7. Practice describing how you personally were affected, telling your story with a focus on yourself rather than on the child or on the adoption.
Find your voice, whether writing or speaking—for YOU and for THEM. As you draw strength from the telling, others will find connection and the knowledge they aren’t alone.
8. Don’t get stuck blaming social workers. Rather, practice reclaiming yourself through giving up the role of teaching others until you feel healed enough to advocate for change in a way that you may be heard.
I used to cringe when I called the social worker who placed the baby in our home. Will she think I’m incompetent? Does she roll her eyes when my number appears on her phone? Researching disruption has been therapeutic for me. I now know I’m not the only foster parent to call her, frantic. I also realize Hubby and I are not the only adults with regrets; she probably felt responsible/guilt for the disruption since she talked me into taking the baby.
9. Move towards honoring and paying homage to the memory of your relationship with the child.
Remember the good moments; savor the memory of what you did right. Although permanence wasn’t attained, you made a difference in the life of a child. Even if it ended in unfortunate circumstances, the child will be impacted positively by some of the time in your home.
10. When you are able, make a list of the good you found inside yourself around your heroic efforts in raising this child.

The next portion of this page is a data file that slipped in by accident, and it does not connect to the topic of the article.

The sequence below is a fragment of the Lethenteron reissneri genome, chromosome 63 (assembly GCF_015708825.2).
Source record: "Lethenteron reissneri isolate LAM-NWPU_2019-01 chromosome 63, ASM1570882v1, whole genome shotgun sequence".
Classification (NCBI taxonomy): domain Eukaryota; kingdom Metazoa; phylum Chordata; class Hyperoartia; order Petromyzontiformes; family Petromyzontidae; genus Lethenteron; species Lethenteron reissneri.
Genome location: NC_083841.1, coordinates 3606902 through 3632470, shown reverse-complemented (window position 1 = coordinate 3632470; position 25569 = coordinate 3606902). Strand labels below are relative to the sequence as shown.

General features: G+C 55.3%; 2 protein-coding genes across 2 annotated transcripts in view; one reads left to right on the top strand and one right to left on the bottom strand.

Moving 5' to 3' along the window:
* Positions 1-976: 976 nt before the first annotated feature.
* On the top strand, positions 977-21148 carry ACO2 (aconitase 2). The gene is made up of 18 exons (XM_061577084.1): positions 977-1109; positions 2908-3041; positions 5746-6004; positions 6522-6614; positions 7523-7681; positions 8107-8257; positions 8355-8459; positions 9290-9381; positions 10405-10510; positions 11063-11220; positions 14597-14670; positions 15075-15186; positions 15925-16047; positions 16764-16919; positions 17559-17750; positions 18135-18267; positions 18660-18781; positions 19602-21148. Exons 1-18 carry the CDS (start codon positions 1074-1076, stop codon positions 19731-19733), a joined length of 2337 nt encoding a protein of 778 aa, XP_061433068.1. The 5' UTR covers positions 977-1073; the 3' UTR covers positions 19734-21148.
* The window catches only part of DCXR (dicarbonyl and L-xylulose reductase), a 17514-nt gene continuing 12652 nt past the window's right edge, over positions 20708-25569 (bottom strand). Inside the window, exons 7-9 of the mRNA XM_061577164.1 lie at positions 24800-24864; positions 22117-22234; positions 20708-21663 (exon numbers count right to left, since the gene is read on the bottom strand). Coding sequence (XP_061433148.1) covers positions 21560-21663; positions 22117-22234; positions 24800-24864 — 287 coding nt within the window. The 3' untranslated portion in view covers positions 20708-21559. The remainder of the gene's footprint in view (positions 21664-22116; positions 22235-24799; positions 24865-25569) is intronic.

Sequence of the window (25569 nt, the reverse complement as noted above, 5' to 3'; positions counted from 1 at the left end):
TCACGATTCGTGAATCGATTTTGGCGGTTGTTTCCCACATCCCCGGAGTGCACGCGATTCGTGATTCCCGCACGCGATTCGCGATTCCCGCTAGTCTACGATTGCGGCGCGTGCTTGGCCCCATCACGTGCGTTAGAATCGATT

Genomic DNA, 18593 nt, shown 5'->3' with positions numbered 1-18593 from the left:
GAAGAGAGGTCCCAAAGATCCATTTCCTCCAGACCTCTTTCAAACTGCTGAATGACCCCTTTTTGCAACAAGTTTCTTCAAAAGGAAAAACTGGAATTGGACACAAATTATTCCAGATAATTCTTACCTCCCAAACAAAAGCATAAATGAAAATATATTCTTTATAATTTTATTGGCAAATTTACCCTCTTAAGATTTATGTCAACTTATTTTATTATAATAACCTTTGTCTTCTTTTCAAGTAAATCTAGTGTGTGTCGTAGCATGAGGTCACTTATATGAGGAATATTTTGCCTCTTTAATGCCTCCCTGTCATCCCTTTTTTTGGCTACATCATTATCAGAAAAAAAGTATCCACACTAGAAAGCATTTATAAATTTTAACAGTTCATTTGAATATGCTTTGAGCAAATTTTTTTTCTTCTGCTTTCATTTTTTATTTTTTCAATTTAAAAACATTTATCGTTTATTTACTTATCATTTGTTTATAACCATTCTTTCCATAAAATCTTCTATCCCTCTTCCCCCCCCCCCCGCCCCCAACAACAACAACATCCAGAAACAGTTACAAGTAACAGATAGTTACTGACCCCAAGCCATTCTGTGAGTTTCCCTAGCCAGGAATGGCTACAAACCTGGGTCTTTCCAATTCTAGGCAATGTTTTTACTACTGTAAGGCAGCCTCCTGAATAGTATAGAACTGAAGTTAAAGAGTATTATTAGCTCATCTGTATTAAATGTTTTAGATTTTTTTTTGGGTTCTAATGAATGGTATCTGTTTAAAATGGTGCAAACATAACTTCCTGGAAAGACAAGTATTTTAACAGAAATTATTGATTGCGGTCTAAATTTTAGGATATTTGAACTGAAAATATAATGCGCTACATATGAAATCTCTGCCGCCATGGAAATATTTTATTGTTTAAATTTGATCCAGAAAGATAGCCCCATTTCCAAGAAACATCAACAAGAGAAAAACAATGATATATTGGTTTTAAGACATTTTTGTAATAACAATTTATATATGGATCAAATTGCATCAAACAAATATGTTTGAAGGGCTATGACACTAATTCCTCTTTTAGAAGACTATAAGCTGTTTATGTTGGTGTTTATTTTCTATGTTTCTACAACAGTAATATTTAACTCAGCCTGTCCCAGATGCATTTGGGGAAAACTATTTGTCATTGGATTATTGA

“Whatever doesn’t kill you makes you stronger…” it’s cliche, but true. Even when it doesn’t work out, every placement is an opportunity to learn something about ourselves.
For me, our disruption was the moment I knew for certain that the two kids we adopted come first. I’d love to assist every child in the world. And up until that time, I tried to help as many as possible.
Hubby and I worked with the youth in our church. We volunteered with a fabulous child development organization, Compassion International. All of our friends’ kids saw us as extra parents.
The day we agreed it was no longer in the best interest of our children to keep any other foster children, I found focus. We still volunteer on occasion and we still love the other kids in our life, but they don’t come first. The two kids who live in our house are priority.
As you or your friends recover from disruption, know that you’re not alone. Our disruption was “mild” in the sense that we hadn’t had time to attach, and it was never intended to be a long term placement. My examples don’t come close to the depth of loss others have survived.
If you’ve experienced a more difficult disruption, look for others with similar life trauma. Find a counselor with disruption experience—and keep in mind that to seek counseling isn’t an indication of weakness. Getting the support we need enables us to be healthy enough to continue providing help and healing to others.
Feel free to share your story below. We’re here to support, not judge.
Up next: Care for Disrupted Families: Part 2 (the Kids)
*All quotes directly from the MNAdopt.org Fact sheet.